Here are the tax plan differences the House and Senate still need to figure out

  • The House and Senate have passed separate tax bills.
  • The chambers are expected to go to a conference committee to agree on differences.
  • Among the differences are the bills' treatment of individual tax rates, the alternative minimum tax and the Obamacare individual mandate.

The House and Senate still have a ways to go before they put a tax bill on President Donald Trump's desk.

After the Senate passed a tax plan early Saturday, the chambers are expected to vote to go to a conference committee, where they can hash out differences. If the House and Senate agree on a final bill and pass it, Trump can sign it into law.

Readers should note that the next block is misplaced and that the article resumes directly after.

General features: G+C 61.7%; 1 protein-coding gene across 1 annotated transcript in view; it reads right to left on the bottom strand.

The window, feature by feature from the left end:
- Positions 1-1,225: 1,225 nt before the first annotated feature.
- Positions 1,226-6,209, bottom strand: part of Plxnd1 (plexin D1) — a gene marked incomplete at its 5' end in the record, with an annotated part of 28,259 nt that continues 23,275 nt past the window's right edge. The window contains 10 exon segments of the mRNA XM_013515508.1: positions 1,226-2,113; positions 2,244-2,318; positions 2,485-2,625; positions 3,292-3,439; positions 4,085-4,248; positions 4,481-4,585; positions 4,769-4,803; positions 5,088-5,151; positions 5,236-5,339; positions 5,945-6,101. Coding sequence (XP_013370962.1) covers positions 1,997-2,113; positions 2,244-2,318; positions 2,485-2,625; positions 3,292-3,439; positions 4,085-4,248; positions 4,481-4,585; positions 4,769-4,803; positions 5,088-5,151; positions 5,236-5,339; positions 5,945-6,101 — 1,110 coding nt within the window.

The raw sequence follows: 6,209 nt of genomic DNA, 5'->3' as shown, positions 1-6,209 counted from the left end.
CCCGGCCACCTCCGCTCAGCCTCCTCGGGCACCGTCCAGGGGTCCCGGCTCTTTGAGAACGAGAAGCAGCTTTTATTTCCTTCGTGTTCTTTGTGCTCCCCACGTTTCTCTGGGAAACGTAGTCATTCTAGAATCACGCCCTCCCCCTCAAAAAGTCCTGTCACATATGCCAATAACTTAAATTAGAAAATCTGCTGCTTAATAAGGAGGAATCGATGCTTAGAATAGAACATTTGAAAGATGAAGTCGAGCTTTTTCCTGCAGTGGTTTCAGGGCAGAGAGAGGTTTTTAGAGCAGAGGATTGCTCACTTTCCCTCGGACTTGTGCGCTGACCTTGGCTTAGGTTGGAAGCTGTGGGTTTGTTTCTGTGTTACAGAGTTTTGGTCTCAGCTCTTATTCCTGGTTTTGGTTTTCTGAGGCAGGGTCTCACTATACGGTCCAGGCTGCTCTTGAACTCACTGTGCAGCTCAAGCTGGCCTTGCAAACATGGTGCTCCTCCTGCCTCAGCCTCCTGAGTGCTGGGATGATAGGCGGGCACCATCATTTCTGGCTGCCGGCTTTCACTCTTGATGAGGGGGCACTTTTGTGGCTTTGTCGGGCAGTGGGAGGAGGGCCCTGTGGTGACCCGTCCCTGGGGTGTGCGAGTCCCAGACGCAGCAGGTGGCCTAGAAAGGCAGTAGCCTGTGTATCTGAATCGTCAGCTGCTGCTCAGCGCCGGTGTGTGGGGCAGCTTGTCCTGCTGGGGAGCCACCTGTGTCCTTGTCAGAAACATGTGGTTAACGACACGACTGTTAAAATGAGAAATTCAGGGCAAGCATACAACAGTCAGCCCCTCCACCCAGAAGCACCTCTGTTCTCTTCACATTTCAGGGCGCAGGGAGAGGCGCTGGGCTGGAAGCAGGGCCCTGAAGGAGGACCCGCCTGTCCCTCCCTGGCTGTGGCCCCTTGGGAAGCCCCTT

The chambers still have key differences to nail down. The proposals treat several significant tax policies differently: individual tax rates, the alternative minimum tax, the mortgage interest deduction, the estate tax and the repeal of Obamacare's individual mandate.

In a CNBC interview Monday morning, House Majority Leader Kevin McCarthy took stances on some of those provisions.

Scroll through to see the major features of both plans.